radioactive decay

types of radioactive decay

There are three types of radioactive decay: alpha, beta, and gamma decay. In all three types, nuclei emit radiation, but the nature of that radiation differs from one type of decay to another. You can watch a video about the three types at this URL: (17:02). MEDIA Click image to the left or use the URL below. URL:

comparing types of radiation

The different types of radiation vary in how far they are able to travel and what they can penetrate (see Figure 11.8 and the URL below). MEDIA Click image to the left or use the URL below. URL: Alpha particles can travel only a few centimeters through air. They cannot pass through a sheet of paper or thin layer of clothing. They may burn the skin but cannot penetrate tissues beneath the skin. Beta particles can travel up to a meter through air. They can pass through paper and cloth but not through a sheet of aluminum. They can penetrate and damage tissues beneath the skin. Gamma rays can travel thousands of meters through air. They can pass through a sheet of aluminum as well as paper and cloth. They can be stopped only by several centimeters of lead or several meters of concrete. They can penetrate and damage organs deep inside the body.

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gamma decay

In alpha and beta decay, both particles and energy are emitted. In gamma decay, only energy is emitted. Gamma decay occurs when an unstable nucleus gives off gamma rays. Gamma rays, like rays of visible light and X-rays, are waves of energy that travel through space at the speed of light. Gamma rays have the greatest amount of energy of all such waves. By itself, gamma decay doesnt cause one element to change into another, but it is released in nuclear reactions that do. Some of the energy released in alpha and beta decay is in the form of gamma rays. You can learn more about gamma radiation at this URL: (2:45). MEDIA Click image to the left or use the URL below. URL:

alpha decay

Alpha decay occurs when an unstable nucleus emits an alpha particle and energy. The diagram in Figure 11.6 represents alpha decay. An alpha particle contains two protons and two neutrons, giving it a charge of +2. A helium nucleus has two protons and two neutrons, so an alpha particle is represented in nuclear equations by the symbol 4 He. 2 The superscript 4 is the mass number (2 protons + 2 neutrons). The subscript 2 is the charge of the particle as well as the number of protons. An example of alpha decay is the decay of uranium-238 to thorium-234. In this reaction, uranium loses two protons and two neutrons to become the element thorium. The reaction can be represented by this equation: 238 92 U 4 !234 90 Th +2 He + Energy If you count the number of protons and neutrons on each side of this equation, youll see that the numbers are the same on both sides of the arrow. This means that the equation is balanced. The thorium-234 produced in this reaction is unstable, so it will undergo radioactive decay as well. The alpha particle (42 He) produced in the reaction can pick up two electrons to form the element helium. This is how most of Earths helium formed. Problem Solving ? 4 Problem: Fill in the missing subscript and superscript to balance this nuclear equation: 208 84 Po !? Pb +2 He + Energy Solution: The subscript is 82, and the superscript is 204. You Try It! ? 4 Problem: Fill in the missing subscript and superscript to balance this nuclear equation: 222 ? Ra !86 Rn+2 He+Energy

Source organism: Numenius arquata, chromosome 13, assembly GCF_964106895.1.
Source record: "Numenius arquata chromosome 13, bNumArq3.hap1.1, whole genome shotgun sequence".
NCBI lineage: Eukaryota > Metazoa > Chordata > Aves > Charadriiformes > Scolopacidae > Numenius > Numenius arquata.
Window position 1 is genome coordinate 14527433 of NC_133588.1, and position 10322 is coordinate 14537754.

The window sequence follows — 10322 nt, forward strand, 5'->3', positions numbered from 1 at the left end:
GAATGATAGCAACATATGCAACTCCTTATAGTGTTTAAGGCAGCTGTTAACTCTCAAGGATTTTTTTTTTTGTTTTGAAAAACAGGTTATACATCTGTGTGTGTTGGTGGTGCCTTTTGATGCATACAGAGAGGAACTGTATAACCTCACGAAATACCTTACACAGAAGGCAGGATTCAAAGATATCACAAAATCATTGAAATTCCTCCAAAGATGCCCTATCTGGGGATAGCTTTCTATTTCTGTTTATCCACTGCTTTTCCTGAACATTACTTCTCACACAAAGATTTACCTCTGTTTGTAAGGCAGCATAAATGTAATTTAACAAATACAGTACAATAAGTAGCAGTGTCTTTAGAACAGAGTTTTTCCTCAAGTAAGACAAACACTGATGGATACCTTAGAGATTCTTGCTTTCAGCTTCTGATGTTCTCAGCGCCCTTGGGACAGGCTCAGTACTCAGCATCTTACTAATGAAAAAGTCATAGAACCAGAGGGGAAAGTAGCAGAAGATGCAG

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beta decay

Beta decay occurs when an unstable nucleus emits a beta particle and energy. A beta particle is an electron. It has a charge of -1. In nuclear equations, a beta particle is represented by the symbol 01 e. The subscript -1 represents the particles charge, and the superscript 0 shows that the particle has virtually no mass. Nuclei contain only protons and neutrons, so how can a nucleus emit an electron? A neutron first breaks down into a proton and an electron (see Figure 11.7). Then the electron is emitted from the nucleus, while the proton stays inside the nucleus. The proton increases the atomic number by one, thus changing one element into another. An example of beta decay is the decay of thorium-234 to protactinium-234. In this reaction, thorium loses a neutron and gains a proton to become protactinium. The reaction can be represented by this equation: 234 90 Th !234 91 Pa + 0 1 e + Energy The protactinium-234 produced in this reaction is radioactive and decays to another element. The electron produced in the reaction (plus another electron) can combine with an alpha particle to form helium. Problem Solving Problem: Fill in the missing subscript and superscript in this nuclear equation: 131 I 53 !?? Xe + 14 C ? !?7 N + Solution: The subscript is 54, and the superscript is 131. 0 e + Energy 1 You Try It! Problem: Fill in the missing subscript and superscript in this nuclear equation: 0 e + Energy 1

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radioactive dating

Radioactive isotopes can be used to estimate the ages of fossils and rocks. The method is called radioactive dating. Carbon-14 dating is an example of radioactive dating. It is illustrated in the video at this URL: MEDIA Click image to the left or use the URL below. URL:

rate of radioactive decay

A radioactive isotope decays at a certain constant rate. The rate is measured in a unit called the half-life. This is the length of time it takes for half of a given amount of the isotope to decay. The concept of half-life is illustrated in Figure 11.9 for the beta decay of phosphorus-32 to sulfur-32. The half-life of this radioisotope is 14 days. After 14 days, half of the original amount of phosphorus-32 has decayed. After another 14 days, half of the remaining amount (or one-quarter of the original amount) has decayed, and so on. Different radioactive isotopes vary greatly in their rate of decay. As you can see from the examples in Table 11.1, the half-life of a radioisotope can be as short as a split second or as long as several billion years. You can simulate radioactive decay of radioisotopes with different half-lives at the URL below. Some radioisotopes decay much more quickly than others. Isotope Uranium-238 Potassium-40 Carbon-14 Hydrogen-3 Radon-222 Polonium-214 Half-life 4.47 billion years 1.28 billion years 5,730 years 12.3 years 3.82 days 0.00016 seconds Problem Solving Problem: If you had a gram of carbon-14, how many years would it take for radioactive decay to reduce it to one-quarter of a gram? Solution: One gram would decay to one-quarter of a gram in 2 half-lives years. 1 2 12 = 1 4 , or 2 5,730 years = 11,460 You Try It! Problem: What fraction of a given amount of hydrogen-3 would be left after 36.9 years of decay?